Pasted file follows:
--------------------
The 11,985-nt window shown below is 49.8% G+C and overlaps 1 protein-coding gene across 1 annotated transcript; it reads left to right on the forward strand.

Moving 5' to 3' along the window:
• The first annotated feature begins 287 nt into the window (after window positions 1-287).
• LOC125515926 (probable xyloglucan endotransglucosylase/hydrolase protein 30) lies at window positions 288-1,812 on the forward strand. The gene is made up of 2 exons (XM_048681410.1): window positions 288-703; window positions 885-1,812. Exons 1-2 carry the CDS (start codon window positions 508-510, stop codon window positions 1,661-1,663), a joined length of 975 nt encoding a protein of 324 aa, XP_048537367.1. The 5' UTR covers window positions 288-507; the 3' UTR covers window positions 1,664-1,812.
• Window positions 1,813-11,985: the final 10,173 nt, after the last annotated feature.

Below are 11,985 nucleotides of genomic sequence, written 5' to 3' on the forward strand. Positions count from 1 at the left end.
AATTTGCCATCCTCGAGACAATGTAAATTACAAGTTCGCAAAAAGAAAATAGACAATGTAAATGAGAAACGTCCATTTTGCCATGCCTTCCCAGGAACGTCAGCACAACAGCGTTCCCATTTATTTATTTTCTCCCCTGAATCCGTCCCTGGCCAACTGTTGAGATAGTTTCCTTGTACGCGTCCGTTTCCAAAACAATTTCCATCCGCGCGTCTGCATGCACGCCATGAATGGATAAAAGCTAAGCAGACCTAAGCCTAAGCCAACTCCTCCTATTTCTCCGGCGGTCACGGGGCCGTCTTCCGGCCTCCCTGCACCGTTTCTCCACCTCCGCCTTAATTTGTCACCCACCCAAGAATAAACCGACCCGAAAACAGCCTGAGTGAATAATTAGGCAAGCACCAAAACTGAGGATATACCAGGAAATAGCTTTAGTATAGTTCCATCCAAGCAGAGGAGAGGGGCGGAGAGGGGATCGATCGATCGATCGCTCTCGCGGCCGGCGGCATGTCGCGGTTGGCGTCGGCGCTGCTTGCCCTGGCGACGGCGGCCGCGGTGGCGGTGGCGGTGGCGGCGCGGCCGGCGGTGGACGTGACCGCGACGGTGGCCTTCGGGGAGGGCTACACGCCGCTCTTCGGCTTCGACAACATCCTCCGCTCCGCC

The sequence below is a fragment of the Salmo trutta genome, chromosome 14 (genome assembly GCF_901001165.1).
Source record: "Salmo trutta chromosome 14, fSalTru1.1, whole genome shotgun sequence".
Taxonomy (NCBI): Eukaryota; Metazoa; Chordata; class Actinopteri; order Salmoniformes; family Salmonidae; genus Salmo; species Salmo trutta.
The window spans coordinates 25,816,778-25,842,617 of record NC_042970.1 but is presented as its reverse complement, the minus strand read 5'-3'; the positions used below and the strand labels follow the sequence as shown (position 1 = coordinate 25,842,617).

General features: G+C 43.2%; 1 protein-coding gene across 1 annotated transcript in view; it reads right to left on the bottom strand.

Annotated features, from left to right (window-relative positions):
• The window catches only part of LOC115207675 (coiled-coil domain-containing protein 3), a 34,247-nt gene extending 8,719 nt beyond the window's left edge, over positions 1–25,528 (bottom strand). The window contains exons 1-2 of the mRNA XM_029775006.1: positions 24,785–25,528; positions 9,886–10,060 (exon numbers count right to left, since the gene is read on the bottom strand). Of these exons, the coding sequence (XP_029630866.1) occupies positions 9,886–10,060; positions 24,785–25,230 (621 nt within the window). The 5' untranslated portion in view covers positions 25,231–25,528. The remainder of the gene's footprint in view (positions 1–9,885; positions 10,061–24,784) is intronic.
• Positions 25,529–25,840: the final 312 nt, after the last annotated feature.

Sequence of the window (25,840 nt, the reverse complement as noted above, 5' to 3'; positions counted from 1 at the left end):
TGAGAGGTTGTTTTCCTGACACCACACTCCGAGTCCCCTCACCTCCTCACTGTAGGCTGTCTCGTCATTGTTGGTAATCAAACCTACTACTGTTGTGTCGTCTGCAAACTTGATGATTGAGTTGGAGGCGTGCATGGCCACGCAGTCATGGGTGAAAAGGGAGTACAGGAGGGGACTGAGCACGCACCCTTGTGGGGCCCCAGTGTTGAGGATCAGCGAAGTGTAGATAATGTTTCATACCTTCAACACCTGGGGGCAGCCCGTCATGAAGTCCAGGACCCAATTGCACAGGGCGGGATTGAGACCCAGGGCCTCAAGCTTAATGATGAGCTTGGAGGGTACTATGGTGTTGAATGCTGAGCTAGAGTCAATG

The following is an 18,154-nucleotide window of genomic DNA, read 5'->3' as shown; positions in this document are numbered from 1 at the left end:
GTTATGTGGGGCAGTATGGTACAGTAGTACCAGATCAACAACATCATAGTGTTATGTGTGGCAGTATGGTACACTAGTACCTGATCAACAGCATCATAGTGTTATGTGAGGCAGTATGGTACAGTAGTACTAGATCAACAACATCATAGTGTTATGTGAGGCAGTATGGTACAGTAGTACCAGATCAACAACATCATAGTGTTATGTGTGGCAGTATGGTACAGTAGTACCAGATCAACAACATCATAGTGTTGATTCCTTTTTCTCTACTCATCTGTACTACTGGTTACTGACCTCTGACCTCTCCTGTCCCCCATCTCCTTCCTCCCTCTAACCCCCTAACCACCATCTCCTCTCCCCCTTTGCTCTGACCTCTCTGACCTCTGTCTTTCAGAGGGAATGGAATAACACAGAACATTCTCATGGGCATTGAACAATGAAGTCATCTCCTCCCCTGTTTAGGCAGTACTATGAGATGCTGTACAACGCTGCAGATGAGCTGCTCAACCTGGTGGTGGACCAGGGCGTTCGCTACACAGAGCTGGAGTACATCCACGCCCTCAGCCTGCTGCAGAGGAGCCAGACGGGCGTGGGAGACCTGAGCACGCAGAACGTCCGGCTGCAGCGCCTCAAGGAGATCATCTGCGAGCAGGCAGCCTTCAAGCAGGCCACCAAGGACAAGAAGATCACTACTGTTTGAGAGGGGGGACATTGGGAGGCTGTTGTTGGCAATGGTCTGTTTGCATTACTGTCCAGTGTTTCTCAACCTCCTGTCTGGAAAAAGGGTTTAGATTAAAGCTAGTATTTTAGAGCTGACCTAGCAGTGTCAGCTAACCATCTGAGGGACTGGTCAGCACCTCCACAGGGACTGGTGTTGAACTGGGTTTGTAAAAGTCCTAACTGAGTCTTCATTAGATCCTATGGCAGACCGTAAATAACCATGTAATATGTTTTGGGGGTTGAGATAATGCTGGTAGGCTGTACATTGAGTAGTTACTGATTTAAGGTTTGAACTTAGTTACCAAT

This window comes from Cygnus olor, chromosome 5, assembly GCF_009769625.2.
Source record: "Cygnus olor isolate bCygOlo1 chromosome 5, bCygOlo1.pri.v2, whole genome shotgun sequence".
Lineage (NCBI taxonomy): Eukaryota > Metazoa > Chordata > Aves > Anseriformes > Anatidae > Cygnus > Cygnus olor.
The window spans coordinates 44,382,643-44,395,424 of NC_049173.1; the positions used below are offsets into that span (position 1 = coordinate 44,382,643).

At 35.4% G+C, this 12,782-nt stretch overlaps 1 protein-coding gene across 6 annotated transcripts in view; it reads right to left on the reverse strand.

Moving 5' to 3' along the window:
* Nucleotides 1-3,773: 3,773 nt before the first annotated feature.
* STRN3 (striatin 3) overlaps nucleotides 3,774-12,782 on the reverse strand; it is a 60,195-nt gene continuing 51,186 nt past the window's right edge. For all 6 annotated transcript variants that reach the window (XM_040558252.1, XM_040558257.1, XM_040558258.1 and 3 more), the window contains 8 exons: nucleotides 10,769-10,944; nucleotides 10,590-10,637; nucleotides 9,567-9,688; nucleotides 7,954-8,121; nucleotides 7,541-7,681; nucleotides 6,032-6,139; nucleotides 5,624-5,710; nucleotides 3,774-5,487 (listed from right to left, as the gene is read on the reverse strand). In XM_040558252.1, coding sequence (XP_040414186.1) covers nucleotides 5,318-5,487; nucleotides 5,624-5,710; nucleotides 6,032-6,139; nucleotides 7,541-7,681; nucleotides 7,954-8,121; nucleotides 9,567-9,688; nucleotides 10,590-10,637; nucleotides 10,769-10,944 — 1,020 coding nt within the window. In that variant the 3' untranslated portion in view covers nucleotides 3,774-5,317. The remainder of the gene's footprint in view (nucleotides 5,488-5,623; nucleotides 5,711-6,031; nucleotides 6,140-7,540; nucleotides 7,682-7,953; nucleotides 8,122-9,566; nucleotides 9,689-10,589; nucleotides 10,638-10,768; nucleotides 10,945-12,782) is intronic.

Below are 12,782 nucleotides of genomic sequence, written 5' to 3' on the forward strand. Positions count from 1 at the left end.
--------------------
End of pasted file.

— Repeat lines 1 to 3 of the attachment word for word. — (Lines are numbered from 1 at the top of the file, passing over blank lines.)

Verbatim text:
The 11,985-nt window shown below is 49.8% G+C and overlaps 1 protein-coding gene across 1 annotated transcript; it reads left to right on the forward strand.

Moving 5' to 3' along the window:
• The first annotated feature begins 287 nt into the window (after window positions 1-287).